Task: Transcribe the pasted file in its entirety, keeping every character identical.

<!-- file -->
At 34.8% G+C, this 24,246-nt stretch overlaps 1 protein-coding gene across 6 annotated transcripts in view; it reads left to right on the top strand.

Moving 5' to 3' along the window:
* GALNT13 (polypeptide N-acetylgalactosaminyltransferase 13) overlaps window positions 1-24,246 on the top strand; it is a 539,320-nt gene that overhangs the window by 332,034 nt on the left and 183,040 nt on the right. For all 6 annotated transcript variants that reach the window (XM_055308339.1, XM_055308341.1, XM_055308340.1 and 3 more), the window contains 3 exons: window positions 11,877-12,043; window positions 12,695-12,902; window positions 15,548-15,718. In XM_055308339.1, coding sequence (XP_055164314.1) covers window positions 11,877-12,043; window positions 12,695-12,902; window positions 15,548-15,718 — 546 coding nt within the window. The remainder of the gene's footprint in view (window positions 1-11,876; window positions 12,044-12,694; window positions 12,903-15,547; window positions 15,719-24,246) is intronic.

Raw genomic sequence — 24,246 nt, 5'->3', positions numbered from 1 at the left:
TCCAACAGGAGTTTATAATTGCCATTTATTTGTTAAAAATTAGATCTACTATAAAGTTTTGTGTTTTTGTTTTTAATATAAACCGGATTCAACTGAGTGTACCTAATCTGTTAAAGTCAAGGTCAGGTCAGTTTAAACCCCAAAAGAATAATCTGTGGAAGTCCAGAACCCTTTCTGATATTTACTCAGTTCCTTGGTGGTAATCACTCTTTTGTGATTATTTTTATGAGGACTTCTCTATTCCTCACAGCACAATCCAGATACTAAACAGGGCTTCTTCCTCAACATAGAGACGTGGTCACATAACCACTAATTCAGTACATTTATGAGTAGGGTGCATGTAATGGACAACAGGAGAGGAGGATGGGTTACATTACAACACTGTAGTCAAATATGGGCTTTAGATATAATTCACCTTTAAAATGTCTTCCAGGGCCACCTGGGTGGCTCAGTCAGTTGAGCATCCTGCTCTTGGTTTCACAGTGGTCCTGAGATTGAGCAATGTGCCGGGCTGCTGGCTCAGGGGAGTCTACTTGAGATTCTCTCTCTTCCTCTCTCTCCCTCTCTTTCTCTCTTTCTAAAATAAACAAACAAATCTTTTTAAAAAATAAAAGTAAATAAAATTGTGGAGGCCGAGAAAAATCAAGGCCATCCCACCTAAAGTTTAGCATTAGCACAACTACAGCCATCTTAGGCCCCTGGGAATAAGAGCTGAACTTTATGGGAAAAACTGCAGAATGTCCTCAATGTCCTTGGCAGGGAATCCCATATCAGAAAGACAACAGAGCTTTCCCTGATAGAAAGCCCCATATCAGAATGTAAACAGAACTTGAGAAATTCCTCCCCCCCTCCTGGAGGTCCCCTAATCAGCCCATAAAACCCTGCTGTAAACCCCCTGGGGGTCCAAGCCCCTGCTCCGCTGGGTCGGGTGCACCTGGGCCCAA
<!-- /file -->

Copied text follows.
At 34.8% G+C, this 24,246-nt stretch overlaps 1 protein-coding gene across 6 annotated transcripts in view; it reads left to right on the top strand.

Moving 5' to 3' along the window:
* GALNT13 (polypeptide N-acetylgalactosaminyltransferase 13) overlaps window positions 1-24,246 on the top strand; it is a 539,320-nt gene that overhangs the window by 332,034 nt on the left and 183,040 nt on the right. For all 6 annotated transcript variants that reach the window (XM_055308339.1, XM_055308341.1, XM_055308340.1 and 3 more), the window contains 3 exons: window positions 11,877-12,043; window positions 12,695-12,902; window positions 15,548-15,718. In XM_055308339.1, coding sequence (XP_055164314.1) covers window positions 11,877-12,043; window positions 12,695-12,902; window positions 15,548-15,718 — 546 coding nt within the window. The remainder of the gene's footprint in view (window positions 1-11,876; window positions 12,044-12,694; window positions 12,903-15,547; window positions 15,719-24,246) is intronic.

Raw genomic sequence — 24,246 nt, 5'->3', positions numbered from 1 at the left:
TCCAACAGGAGTTTATAATTGCCATTTATTTGTTAAAAATTAGATCTACTATAAAGTTTTGTGTTTTTGTTTTTAATATAAACCGGATTCAACTGAGTGTACCTAATCTGTTAAAGTCAAGGTCAGGTCAGTTTAAACCCCAAAAGAATAATCTGTGGAAGTCCAGAACCCTTTCTGATATTTACTCAGTTCCTTGGTGGTAATCACTCTTTTGTGATTATTTTTATGAGGACTTCTCTATTCCTCACAGCACAATCCAGATACTAAACAGGGCTTCTTCCTCAACATAGAGACGTGGTCACATAACCACTAATTCAGTACATTTATGAGTAGGGTGCATGTAATGGACAACAGGAGAGGAGGATGGGTTACATTACAACACTGTAGTCAAATATGGGCTTTAGATATAATTCACCTTTAAAATGTCTTCCAGGGCCACCTGGGTGGCTCAGTCAGTTGAGCATCCTGCTCTTGGTTTCACAGTGGTCCTGAGATTGAGCAATGTGCCGGGCTGCTGGCTCAGGGGAGTCTACTTGAGATTCTCTCTCTTCCTCTCTCTCCCTCTCTTTCTCTCTTTCTAAAATAAACAAACAAATCTTTTTAAAAAATAAAAGTAAATAAAATTGTGGAGGCCGAGAAAAATCAAGGCCATCCCACCTAAAGTTTAGCATTAGCACAACTACAGCCATCTTAGGCCCCTGGGAATAAGAGCTGAACTTTATGGGAAAAACTGCAGAATGTCCTCAATGTCCTTGGCAGGGAATCCCATATCAGAAAGACAACAGAGCTTTCCCTGATAGAAAGCCCCATATCAGAATGTAAACAGAACTTGAGAAATTCCTCCCCCCCTCCTGGAGGTCCCCTAATCAGCCCATAAAACCCTGCTGTAAACCCCCTGGGGGTCCAAGCCCCTGCTCCGCTGGGTCGGGTGCACCTGGGCCCAA